Other forms of an offset circuit are described following a description of a further embodiment of a compensating circuit 40Y. The offset circuit 80Y of FIG. is particularly suitable where it is desired to provide a thumbwheel switch arrangement for conveniently manually setting the magnitude :1 of compensation. The compensating circuit 40X is arranged similarly. However, since the input to the terminal 42X is indicative of V,,, the output at the terminal 49X (FIG. 6) is equal to Sin 6. It is noted that the correlation ofinput voltage to output current of the offset circuits 80X and 80Y must be the same for proper compensation.

Summarizing, an output current corresponding to C, is superimposed on the X position command signal and the current corresponding to C is superimposed on the Y position command signal so that a motion indicated by the vector C as shown in FIG. 3 is superimposed on the vector V and desired compensation is achieved.

As seen in FIG. 6, the variable resistance connected between the terminals 8lY and 43Y could comprise a potentiometer Y, one end of the potentiometer being connected to the terminal 8IY and the wiper arm of the potentiometer being connected to the terminal 43Y. The offset circuit 80X may be similarly arranged. Since in many cutting operations, the cutting tool 3 wears at a constant rate, the magnitude of d increases nearly linearly. Therefore, the arrangement of FIG. 6 may be utilized to automatically adjust the resistance Of the offset circuits 80X and 80Y as the cutting tool 3 wears. A

timer motor H0 is provided and is energized from a regulated source (not shown) to provide a constant speed output. The motor H0 is coupled to a variable gearing arrangement Ill having an output shaft 112 so that the ratio of revolutions of the motor to the shaft 112 may be set in accordance with the rate of tool wear. The output shaft 112 is mechanically coupled to a mechanical adjusting means US which is mechanically coupled to the wiper arms ofthe potentiometers l05Y and l05X respectively connected in the offset circuits 80Y and 80X respectively. The potentiometers l05X and IOSY have identical resistance versus angular displacement of wiper arm characteristics so that they are simultaneously identically adjusted as the motor 110 rotates. The mechanical adjusting means 113 may be preset so that the values of the potentiometers [05X and l05Y correspond to the initial values of compensation to be provided. An indicator 114 may be provided on the variable gear arrangement ill to set the gear ratio in terms of tool life, which corresponds to the rate of wear on the cutting tool 3.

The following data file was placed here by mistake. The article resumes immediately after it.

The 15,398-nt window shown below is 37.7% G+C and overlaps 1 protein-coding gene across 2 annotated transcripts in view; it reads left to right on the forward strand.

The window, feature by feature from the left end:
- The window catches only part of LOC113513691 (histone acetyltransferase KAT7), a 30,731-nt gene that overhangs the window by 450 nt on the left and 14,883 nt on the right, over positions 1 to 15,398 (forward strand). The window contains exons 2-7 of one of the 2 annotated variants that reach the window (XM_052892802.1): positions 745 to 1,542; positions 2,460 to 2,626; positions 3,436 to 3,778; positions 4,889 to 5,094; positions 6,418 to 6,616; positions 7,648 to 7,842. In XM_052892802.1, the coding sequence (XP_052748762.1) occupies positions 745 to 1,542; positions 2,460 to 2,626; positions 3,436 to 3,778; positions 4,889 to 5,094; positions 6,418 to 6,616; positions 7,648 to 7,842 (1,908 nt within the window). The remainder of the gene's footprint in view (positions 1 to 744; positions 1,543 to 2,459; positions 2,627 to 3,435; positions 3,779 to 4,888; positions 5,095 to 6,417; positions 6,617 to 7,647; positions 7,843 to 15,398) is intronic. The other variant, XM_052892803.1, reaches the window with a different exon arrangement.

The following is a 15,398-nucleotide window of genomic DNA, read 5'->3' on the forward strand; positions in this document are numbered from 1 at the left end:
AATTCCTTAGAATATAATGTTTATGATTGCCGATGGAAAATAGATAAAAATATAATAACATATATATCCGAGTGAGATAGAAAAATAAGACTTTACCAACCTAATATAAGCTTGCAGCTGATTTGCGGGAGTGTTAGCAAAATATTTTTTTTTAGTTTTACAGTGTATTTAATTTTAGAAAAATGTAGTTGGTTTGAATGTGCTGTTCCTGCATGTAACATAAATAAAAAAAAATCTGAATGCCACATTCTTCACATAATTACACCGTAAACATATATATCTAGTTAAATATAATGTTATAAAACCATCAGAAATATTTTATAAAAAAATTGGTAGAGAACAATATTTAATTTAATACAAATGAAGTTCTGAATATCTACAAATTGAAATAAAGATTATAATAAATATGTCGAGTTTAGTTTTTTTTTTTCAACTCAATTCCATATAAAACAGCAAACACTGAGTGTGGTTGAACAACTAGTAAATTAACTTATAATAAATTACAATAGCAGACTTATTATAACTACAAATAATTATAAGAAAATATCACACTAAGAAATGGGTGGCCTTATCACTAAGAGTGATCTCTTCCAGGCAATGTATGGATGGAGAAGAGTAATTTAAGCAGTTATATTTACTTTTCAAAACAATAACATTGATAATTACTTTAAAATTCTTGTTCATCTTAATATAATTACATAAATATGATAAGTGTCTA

Another form of compensation circuit 40 including another form of offset circuit is illustrated in FIG. 7. The operation is explained with reference to the compensating circuit 40Y. Once again, the input terminal 4|Y is connected to the data input unit 20 to receive data indicative of V,-. The input terminal 42Y is connected, however, to the output terminal 22X of function generator 2l to receive a signal representing programmed rather than actual velocity along the X axis. The compensating circuit 40Y in this embodiment includes a'multiplier circuit 145Y which provides a voltage indicative ofCos 0. The compensating circuit l45Y includes a first digital-toanalog converter l30Y having an input connected to the input terminal 42Y and an output terminal I32Y. A second digital to-analog converter I34Y is provided having input connected to the input terminal 4lY, an output terminal I36Y, and a feedback terminal l37Y. The digital-to-analog converter I34Y is connected in the feedback loop of an operational amplifier 139Y having a first input terminal connected to the output terminal 132Y of the digital-to-analog converter Y and a second input terminal connected to the output terminal l36Y of the digital-to-analog converter I34Y. An output terminal I42Y of the operational amplifier 139Y is connected to the feedback input terminal l37Y of the digital-to-analog converter 134Y. A capacitor I38Y is connected across feedback loop of the operational amplifier l39Y so that its output is smoothed and comprises a direct current output. The multiplier circuit l45Y operates in the following manner.